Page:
President Trump’s surprise order banning travel to the United States from much of Europe hammered financial markets on both sides of the Atlantic on Thursday, opened a stark new rift with European allies and drew accusations that he was fanning xenophobia rather than engaging in a serious effort to stem the spread of the coronavirus.
European leaders expressed indignation and bafflement over the sweeping restrictions, saying they were not consulted in advance about a directive likely to carry broad economic repercussions. They also chafed at Trump’s suggestion that inadequate containment efforts in Europe allowed travelers to “seed” a U.S. outbreak.
In an Oval Office address Wednesday night, the U.S. leader announced that all travel and movement of cargo into the United States from Europe, except from Britain, would be halted — though that statement was quickly walked back.
U.S. officials said the restrictions would apply to people, not goods — and not to U.S. citizens and their immediate family members. The directive covers most foreign citizens who had been in Europe’s passport-free travel zone — the so-called Schengen area — at any point in the 14 days before seeking to travel to the United States.
Even in its diluted form, the order appeared to be another instance of Trump catching allies unawares with a major policy decision, and markets plunged anew in Europe and the United States, intensifying fears of a global recession linked to the outbreak.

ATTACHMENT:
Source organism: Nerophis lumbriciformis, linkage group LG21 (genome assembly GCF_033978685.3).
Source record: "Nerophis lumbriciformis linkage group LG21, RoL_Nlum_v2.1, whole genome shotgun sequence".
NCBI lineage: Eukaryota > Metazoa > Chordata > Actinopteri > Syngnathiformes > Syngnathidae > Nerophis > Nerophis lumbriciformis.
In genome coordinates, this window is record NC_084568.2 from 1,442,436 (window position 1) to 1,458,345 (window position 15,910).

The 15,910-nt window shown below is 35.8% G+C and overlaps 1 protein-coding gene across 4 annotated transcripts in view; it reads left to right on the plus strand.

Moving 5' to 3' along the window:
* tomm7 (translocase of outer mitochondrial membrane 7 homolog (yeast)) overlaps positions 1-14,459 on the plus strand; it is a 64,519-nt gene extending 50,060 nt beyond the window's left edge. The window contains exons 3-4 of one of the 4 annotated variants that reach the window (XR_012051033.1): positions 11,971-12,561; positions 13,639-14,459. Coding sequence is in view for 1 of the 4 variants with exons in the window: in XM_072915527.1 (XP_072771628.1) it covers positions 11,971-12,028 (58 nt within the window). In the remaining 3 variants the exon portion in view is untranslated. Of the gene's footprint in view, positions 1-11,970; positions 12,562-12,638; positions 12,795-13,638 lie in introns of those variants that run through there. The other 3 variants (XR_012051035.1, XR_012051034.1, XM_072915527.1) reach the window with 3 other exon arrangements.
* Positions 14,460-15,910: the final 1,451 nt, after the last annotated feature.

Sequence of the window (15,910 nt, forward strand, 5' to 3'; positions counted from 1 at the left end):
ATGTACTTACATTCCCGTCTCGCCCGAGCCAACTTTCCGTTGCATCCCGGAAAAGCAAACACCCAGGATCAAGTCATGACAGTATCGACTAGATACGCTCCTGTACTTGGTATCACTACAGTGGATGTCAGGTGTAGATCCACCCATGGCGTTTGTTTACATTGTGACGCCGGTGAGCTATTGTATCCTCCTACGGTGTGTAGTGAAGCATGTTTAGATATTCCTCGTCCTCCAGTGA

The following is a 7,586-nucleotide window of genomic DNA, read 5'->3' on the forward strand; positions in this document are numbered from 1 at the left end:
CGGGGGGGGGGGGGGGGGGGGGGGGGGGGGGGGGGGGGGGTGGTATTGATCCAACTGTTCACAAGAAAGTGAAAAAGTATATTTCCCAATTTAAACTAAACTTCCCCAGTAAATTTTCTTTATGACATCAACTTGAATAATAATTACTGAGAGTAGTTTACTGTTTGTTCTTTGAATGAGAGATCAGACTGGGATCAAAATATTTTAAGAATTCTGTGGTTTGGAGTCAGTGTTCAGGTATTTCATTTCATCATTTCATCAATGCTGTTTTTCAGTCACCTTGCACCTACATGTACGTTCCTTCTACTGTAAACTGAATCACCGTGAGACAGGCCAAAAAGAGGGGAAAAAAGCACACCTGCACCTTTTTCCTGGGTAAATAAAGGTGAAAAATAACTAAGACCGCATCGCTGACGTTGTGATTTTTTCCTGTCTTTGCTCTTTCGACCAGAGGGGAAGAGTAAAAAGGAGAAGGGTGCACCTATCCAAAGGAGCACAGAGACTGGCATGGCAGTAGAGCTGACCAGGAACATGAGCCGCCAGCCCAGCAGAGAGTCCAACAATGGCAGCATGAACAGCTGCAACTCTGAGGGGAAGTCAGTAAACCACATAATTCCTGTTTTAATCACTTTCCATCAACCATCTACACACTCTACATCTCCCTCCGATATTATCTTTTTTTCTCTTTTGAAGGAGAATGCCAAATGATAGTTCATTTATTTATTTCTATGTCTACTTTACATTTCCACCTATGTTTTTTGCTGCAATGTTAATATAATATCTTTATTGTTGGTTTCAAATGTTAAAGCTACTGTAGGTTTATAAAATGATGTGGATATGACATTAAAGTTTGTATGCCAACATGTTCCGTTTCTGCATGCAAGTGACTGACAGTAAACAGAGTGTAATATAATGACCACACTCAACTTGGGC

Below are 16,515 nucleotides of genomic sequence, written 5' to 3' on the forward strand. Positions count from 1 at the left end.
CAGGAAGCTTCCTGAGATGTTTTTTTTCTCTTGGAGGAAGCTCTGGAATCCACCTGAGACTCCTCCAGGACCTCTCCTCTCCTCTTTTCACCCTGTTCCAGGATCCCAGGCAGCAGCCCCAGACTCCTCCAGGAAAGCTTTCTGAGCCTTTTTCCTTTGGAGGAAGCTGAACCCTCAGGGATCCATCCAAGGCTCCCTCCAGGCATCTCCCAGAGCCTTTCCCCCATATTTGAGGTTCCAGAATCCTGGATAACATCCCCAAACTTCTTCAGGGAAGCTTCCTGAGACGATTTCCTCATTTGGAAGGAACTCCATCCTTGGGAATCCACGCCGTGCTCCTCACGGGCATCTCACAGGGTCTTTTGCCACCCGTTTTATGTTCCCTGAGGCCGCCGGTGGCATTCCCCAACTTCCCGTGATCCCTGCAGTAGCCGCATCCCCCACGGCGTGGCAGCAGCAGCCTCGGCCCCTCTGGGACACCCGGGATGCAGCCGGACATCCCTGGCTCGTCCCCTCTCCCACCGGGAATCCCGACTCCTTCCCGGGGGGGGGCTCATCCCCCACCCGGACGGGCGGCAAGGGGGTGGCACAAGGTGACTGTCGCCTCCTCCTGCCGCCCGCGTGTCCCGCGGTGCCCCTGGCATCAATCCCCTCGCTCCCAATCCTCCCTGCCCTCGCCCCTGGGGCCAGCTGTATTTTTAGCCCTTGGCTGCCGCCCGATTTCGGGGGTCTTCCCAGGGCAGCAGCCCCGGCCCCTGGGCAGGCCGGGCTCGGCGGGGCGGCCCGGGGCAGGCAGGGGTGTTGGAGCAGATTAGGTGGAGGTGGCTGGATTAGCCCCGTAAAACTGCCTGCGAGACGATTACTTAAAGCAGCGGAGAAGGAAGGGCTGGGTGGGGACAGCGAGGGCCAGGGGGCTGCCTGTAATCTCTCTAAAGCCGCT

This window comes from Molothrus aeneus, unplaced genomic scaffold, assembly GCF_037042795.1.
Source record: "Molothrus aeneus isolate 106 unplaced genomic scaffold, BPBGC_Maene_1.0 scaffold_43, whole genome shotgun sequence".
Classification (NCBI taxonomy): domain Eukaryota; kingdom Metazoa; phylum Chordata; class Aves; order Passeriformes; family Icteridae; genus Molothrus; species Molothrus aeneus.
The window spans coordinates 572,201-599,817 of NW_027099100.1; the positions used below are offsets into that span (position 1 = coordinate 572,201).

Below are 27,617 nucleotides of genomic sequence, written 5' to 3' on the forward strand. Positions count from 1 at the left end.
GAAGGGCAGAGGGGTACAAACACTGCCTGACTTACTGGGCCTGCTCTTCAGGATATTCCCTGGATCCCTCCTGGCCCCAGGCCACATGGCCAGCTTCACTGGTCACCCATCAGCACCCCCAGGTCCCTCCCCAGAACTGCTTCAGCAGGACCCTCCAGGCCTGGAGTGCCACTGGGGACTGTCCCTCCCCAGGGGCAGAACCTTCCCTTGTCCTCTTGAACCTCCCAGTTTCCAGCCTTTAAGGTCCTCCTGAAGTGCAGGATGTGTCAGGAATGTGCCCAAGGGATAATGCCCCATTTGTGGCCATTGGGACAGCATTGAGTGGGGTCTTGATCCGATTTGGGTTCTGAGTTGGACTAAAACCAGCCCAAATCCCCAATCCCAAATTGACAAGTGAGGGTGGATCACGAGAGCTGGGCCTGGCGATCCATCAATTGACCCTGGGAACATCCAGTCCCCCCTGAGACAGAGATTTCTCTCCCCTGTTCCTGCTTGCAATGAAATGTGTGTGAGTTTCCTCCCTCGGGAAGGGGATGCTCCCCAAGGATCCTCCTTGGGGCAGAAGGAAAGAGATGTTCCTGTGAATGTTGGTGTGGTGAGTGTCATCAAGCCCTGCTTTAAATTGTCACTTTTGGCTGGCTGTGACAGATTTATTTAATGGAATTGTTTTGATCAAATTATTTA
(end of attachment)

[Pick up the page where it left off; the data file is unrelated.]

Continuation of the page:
“The European Union disapproves of the fact that the U.S. decision to impose a travel ban was taken unilaterally and without consultation,” European Council President Charles Michel and European Commission President Ursula von der Leyen said in a joint statement.
The leaders called the spread of the coronavirus “a global crisis, not limited to any continent,” saying it “requires cooperation rather than unilateral action.” And they took exception to Trump’s characterization of a lax European response, saying the EU is “taking strong action to limit the spread of the virus.”
Some former diplomats and analysts suggested that the president’s announcement was an attempt to blame outsiders rather than explaining how the U.S administration intended to combat the threat.
“Trump needed a narrative to exonerate his administration from any responsibility in the crisis,” Gerard Araud, a former French ambassador to the United States, wrote on Twitter. “The foreigner is always a good scapegoat.”
Some prominent Europe watchers said Trump, who frequently denigrates the European Union, appeared to be once again taking aim at the bloc, although the countries subject to restrictions do not precisely overlap with EU membership.
“This is not about containment, this is about sending a political message,” Benjamin Haddad, director of the Future Europe Initiative at the Atlantic Council, wrote on Twitter. “In a time when the EU is challenged to its core, the U.S. is closing its borders and turning its back on allies.”